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The News Tribune
By KYLE HOPKINS, email@example.com
Published: 08/17/1111:59 pm | Updated: 08/17/1111:59 pm
An Anchorage woman faced charges of first-degree murder Wednesday after she admitted suffocating her 3-week-old daughter with a plastic bag, prosecutors say.
Police arrested Sarah Bentley Johnson, 33, late Tuesday night after she told her husband about the Aug. 5 killing in a recorded conversation, prosecutors say. Johnson told family members that she had been feeling overwhelmed since the birth of her daughter.
Johnson made her initial court appearance Wednesday in Anchorage. The slight woman spoke softly, saying she hadn’t been working and had no savings. District Court Judge Brian Clark appointed a public defender. A magistrate had earlier set her bail at $500,000 with a third-party custodian required, said Assistant District Attorney Brittany Dunlop.
Johnson’s husband, Ben, sat in the back row of the jailhouse courtroom with friends, who shielded him as they walked out. He would have no public comment, one of the friends said.
The investigation began with a phone call Aug. 5, when charges say Johnson dialed 911.
She told police her daughter, Pepper, was dead in her crib.
Over the phone, medics tried to talk Johnson through efforts to resuscitate the infant, prosecutors say. Police arrived at Johnson’s Anchorage home to find the mother kneeling over the baby, according to a police department spokeswoman.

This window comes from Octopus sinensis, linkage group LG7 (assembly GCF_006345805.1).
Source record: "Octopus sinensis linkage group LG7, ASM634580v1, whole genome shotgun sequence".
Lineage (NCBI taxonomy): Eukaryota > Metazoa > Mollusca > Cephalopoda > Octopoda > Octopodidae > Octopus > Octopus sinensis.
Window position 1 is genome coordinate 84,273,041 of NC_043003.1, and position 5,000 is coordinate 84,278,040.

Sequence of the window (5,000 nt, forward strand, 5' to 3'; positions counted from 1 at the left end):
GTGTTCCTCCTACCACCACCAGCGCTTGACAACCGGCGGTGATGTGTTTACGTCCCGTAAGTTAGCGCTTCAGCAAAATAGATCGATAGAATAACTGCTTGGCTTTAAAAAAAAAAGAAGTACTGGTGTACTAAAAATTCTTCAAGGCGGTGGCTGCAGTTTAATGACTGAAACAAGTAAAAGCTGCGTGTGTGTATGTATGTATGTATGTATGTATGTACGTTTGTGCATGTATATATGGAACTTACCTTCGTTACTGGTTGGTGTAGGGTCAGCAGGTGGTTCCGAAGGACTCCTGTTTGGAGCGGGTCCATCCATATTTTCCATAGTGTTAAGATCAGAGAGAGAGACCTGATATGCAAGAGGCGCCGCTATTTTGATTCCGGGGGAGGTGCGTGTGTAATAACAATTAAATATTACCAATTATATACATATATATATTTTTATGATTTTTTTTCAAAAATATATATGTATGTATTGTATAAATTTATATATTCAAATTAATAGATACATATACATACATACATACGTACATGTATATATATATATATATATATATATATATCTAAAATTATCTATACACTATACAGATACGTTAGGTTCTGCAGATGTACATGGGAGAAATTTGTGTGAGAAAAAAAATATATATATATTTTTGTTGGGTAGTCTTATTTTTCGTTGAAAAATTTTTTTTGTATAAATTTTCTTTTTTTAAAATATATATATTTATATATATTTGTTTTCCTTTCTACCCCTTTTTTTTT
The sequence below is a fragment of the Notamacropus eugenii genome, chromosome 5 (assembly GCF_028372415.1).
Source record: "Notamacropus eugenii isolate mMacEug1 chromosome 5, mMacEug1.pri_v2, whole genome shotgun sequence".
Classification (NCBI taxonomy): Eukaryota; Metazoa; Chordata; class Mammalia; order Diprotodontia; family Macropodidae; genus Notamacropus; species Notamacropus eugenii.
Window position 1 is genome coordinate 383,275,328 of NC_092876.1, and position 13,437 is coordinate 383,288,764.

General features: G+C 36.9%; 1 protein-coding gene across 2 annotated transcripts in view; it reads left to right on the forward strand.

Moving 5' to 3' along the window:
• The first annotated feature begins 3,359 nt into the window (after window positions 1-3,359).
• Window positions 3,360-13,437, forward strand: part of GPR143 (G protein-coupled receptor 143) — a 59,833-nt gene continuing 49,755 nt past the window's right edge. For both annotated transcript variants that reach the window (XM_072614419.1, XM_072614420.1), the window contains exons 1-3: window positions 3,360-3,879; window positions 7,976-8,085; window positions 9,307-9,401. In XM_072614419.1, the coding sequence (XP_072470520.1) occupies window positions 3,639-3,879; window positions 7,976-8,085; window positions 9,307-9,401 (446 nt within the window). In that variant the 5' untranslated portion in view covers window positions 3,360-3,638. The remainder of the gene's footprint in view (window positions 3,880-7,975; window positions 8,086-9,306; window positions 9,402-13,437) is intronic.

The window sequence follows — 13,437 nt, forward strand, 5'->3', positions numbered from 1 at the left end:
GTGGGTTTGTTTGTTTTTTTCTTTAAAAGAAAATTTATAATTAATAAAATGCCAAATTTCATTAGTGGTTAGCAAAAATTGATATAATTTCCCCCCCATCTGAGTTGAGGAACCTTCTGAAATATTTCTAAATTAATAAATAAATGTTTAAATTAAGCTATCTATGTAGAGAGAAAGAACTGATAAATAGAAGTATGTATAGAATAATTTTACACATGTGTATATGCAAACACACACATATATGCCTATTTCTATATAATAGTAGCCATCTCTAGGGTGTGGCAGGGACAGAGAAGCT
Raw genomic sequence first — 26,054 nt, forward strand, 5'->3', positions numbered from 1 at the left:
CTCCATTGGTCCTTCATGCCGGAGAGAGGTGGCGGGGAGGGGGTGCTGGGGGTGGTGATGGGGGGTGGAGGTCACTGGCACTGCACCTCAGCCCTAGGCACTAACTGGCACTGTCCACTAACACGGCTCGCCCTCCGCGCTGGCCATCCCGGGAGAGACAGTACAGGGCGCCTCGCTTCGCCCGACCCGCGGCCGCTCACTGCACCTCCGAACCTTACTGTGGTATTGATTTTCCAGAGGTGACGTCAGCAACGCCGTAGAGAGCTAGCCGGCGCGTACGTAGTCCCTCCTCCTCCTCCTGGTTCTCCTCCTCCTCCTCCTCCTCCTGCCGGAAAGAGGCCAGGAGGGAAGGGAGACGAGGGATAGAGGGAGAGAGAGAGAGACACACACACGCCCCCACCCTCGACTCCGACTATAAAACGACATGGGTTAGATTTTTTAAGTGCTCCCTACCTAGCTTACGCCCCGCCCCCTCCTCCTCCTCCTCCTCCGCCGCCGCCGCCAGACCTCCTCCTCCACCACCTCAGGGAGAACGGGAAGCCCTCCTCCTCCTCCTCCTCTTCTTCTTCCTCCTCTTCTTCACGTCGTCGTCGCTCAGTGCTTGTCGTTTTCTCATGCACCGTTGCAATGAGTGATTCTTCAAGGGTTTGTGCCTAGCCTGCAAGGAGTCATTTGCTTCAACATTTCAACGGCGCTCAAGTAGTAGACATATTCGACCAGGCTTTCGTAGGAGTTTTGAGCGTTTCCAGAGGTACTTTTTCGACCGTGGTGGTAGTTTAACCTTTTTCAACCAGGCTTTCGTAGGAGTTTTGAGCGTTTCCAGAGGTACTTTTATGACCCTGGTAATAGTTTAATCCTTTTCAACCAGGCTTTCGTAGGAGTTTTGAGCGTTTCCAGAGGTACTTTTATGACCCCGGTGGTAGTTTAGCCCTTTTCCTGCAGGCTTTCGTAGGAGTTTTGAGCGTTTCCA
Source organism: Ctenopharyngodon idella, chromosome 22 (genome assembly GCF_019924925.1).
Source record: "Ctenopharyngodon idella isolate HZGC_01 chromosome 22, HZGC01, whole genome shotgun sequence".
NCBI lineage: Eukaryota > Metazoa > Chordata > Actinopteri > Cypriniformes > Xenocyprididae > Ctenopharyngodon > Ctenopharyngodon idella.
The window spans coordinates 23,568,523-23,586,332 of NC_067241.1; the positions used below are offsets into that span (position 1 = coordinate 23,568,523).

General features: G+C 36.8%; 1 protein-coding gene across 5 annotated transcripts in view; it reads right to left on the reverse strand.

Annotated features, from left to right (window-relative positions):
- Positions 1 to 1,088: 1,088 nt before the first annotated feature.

Rescuers were unable to revive the girl, and Anchorage firefighters took Pepper to a local hospital emergency room, authorities say.
Police soon followed and interviewed Sarah Johnson and her husband, the charges say. Police learned Ben went to the hospital from work and wasn’t home at the time of the death, according to prosecutors.
Sarah Johnson told police that she had fed Pepper 4 ounces of formula before placing the girl face down in her crib for a nap, the charges say. Johnson then took a nap on the couch, she told police.
Johnson told police she woke up about an hour later. When she checked on her daughter, Pepper was blue and cold to the touch, she told police, according charges filed Wednesday in court.
In those early conversations with police, Johnson blamed herself for not swaddling the infant and for placing the girl on her stomach, the charges say.
The Medical Examiner’s Office conducted an autopsy and issued a report Aug. 11. The manner of death was inconclusive, the charges say.
The next day, the story changed.
A friend of Sarah Johnson, Amber Michael, contacted Anchorage police on Aug. 12 saying she had important information about Pepper’s death, the charges say. Johnson had confessed to killing her daughter, Michael said, according to the charges.
Detectives formally interviewed Michael on Monday. The friend told police that she had been caring for Sarah Johnson, who had become suicidal, and had been talking with Sarah’s sister, the charges say.
The sister, Michelle Karnes of Idaho, told Sarah’s friend that Sarah had confessed over the phone to killing Pepper, the charges say.
Johnson placed a plastic bag over the baby’s head and let her suffocate for about 30 minutes, she told her sister, who in turn told Michael, according to the charges.
Michelle Karnes told police that her sister had been talking about second thoughts about having Pepper ever since the child’s birth, the charges say. Johnson had stopped taking Prozac medication during the pregnancy, according to the charges.
Karnes told police that her sister had more recently resumed taking the medication, but it didn’t seem to be working. Johnson’s mother had come to Alaska to help with the baby but left two days before Pepper’s death, the charges say.
While Johnson talked about being suicidal, she also told her family that she didn’t plan to hurt herself or the baby, the charges say.